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Oklahoma researchers focus on Mexican free-tailed bat

This Mexican free-tailed bat has been equipped with a Motus tag that could help researchers better understand the migration path from Oklahoma to Texas or into Mexico and back. The Motus Wildlife Tracking System uses a network of receiving stations, including a newly installed station at the Selman Living Laboratory, to detect the signal of any Motus-tagged animals that pass within a station’s detection zone.
Jena Donnell
/
ODWC
This Mexican free-tailed bat has been equipped with a Motus tag that could help researchers better understand the migration path from Oklahoma to Texas or into Mexico and back. The Motus Wildlife Tracking System uses a network of receiving stations, including a newly installed station at the Selman Living Laboratory, to detect the signal of any Motus-tagged animals that pass within a station’s detection zone.

Oklahoma’s state flying mammal, the Mexican free-tailed bat, is receiving attention this spooky season from the University of Oklahoma.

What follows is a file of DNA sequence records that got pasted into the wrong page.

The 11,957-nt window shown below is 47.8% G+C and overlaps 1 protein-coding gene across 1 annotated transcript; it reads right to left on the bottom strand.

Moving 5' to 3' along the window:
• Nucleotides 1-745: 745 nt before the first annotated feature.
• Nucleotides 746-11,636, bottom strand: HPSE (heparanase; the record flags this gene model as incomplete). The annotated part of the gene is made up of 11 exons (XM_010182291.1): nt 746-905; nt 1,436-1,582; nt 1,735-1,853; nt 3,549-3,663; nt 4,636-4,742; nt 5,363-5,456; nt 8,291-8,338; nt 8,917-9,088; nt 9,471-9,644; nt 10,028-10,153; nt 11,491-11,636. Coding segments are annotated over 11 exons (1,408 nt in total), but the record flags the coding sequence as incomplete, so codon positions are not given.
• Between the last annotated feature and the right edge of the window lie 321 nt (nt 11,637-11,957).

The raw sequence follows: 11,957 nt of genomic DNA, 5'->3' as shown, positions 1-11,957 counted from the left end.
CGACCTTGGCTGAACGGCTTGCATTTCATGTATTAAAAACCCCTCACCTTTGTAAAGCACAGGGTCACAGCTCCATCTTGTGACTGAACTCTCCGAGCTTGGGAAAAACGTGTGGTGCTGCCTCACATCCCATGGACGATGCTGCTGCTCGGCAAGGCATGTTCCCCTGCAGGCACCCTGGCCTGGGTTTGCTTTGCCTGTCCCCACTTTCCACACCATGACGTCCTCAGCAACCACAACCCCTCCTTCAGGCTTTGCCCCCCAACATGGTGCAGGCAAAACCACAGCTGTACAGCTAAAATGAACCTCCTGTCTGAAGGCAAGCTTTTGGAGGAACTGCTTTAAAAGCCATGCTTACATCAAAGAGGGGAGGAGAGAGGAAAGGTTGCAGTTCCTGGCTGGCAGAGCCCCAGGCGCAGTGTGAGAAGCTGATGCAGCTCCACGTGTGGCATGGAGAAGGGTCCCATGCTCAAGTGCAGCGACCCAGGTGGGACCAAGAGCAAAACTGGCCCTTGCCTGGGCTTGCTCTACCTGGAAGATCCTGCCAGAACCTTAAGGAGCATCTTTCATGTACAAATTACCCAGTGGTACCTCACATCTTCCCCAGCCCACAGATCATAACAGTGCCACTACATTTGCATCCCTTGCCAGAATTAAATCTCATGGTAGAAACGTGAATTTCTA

Out of the 20 species of bat found in Oklahoma, the Mexican free-tailed bat is the state’s favorite. Named the state flying mammal in 2006, this species of bat migrates with the changing season like some birds and insects.

Mexican free-tailed bats have a large wingspan and small bodies. They are grey and have webbing between their feet. They are called free-tailed bats because their tail extends beyond that webbing.

According to the Oklahoma Department of Wildlife Conservation, the state has four maternity caves that are perfect for free-tailed bats to give birth to their pups. They migrate north from south Texas and central Mexico in the spring and summer to do so.

And in the winter, they migrate back south to follow their favorite food source, flying insects like beetles. ODWC manages Sellman Cave where researchers at the University of Oklahoma have been studying the Mexican free-tailed bat’s migration patterns for two years.

Daniel Becker, an assistant professor in the OU School of Biological Sciences, said tracking the bats will answer questions about their migration patterns.

“We’re interested in trying to understand the individual differences in when bats leave, how fast they migrate, where they migrate to, whether that's affected by things like what parasites they're carrying at the time.”

Becker says 40 Mexican free-tailed bats have trackers on them that weigh less than a gram. The trackers are able to pick up when they leave their cave and when they cross state borders


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Britny Cordera has been StateImpact Oklahoma's environment and science reporter since July 2023.
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